Furnished on the outside to exactly replicate his motor court next door, the outside of the room had shutters, a window box, a front door, and a blue shingle roof. The interior was finished and furnished just like the motel rooms, with Celotex walls, carpeted floor, tile bathroom, and a maple bedroom suite. Sanders even located his restaurant’s pay telephone in the closet of the motel room to expose more café customers to the quality of his lodging! Realizing that women would not allow their family to sleep in a room that they did not feel comfortable in, Sanders also located the entrance to the ladies’ restroom inside the replicated motel room.

Business boomed for quite a while, and it was during this time that Sanders developed his world-famous Kentucky Fried Chicken recipe. Life was good and Harland Sanders was a success. But the good times were not to last.

In 1956, plans were announced to build a new Federal highway that would bypass Corbin. Realizing that the loss of all that traffic would mean ruin for his business, Sanders, then 66 years old, sold the restaurant and began traveling across the country, selling seasonings and his fried chicken recipe to other restaurants. His success at this endeavor led to the world’s largest commercial food service system, and Kentucky Fried Chicken became known and loved throughout the world. By 1964, Sanders had sold 600 Kentucky Fried Chicken franchises, and sold the company for $2 million. He continued to serve as the spokesman for the restaurants, and by 1976 he was named the second most recognized celebrity in the world.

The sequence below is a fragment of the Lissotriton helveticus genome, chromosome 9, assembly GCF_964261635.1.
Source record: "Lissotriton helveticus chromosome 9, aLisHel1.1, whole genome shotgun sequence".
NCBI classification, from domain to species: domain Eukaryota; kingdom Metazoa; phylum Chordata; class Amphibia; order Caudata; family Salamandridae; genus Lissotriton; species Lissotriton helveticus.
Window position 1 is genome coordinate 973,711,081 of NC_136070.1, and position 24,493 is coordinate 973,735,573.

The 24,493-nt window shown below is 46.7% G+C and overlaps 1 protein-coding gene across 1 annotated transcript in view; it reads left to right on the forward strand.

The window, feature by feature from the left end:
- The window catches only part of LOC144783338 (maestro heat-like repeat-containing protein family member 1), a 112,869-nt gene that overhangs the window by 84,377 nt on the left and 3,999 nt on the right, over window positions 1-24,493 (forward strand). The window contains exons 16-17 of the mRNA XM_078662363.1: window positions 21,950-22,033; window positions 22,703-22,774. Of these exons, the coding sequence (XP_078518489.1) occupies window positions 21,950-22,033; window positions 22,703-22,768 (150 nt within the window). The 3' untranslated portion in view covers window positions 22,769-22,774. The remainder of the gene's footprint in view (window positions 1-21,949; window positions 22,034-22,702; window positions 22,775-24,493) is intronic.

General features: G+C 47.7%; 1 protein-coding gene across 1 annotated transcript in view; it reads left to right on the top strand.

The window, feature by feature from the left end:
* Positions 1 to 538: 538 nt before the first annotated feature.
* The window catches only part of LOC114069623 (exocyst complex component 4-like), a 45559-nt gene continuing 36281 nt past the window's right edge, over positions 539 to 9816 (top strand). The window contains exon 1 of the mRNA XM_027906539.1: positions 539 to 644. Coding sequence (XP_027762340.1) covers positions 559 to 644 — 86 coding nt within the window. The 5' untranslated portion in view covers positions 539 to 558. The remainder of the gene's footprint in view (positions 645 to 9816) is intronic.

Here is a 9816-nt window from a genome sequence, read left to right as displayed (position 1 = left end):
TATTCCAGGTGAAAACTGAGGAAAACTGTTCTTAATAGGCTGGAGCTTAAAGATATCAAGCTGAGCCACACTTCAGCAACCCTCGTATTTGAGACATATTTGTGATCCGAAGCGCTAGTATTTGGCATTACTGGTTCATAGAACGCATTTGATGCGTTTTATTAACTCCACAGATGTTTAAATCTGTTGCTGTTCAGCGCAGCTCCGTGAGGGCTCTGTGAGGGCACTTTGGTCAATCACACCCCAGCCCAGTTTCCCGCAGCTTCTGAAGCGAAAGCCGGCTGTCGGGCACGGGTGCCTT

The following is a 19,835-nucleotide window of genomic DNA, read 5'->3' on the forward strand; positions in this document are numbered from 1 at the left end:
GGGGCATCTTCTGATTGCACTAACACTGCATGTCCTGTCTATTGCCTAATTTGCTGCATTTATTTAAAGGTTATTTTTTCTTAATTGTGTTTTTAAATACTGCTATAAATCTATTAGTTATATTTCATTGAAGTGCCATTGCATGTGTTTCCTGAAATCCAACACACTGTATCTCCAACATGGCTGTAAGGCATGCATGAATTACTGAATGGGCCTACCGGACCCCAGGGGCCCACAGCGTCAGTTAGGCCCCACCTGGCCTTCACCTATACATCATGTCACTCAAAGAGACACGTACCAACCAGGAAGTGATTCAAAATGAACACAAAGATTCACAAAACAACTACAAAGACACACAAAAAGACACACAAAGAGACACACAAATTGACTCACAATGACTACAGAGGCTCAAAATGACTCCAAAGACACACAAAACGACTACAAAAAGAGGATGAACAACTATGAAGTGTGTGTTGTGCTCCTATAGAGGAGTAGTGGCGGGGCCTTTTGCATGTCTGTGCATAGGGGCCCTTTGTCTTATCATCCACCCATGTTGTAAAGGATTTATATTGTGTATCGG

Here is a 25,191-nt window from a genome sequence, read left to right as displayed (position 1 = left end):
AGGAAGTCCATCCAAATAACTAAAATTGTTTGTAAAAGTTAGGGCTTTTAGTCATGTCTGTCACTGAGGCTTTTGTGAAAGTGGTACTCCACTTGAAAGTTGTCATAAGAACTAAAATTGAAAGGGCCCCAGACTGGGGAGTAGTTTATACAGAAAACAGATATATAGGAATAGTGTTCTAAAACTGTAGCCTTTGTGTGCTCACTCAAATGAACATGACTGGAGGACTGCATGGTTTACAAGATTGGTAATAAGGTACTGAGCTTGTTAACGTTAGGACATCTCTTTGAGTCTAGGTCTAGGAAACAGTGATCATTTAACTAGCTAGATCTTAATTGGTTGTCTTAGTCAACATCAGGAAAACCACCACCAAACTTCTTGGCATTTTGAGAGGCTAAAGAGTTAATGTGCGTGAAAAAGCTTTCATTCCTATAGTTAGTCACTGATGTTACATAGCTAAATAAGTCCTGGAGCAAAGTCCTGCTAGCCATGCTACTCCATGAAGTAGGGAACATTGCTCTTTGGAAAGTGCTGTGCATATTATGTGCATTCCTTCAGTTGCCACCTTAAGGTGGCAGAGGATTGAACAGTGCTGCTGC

Colonel Harland Sanders died on December 16, 1980, and was given a formal state funeral in the State Capitol in Frankfort, Kentucky. He is buried in Cave Hill Cemetery in Louisville, Kentucky. But his legacy lives on – by the year 2002 there were 5,231 Kentucky Fried Chicken restaurants in the world and more are being added all the time. It is estimated that every man, woman, and child in the United States consumes nine pieces of the Colonel’s chicken every year.

Today Sanders’ original café still stands in Corbin, Kentucky and still sells his delicious fried chicken. Here you can get a good meal and see the kitchen where the Colonel perfected his chicken recipe, and just like those travelers from long ago, you can inspect the motel room, just as it was when Harland Sanders ran the place!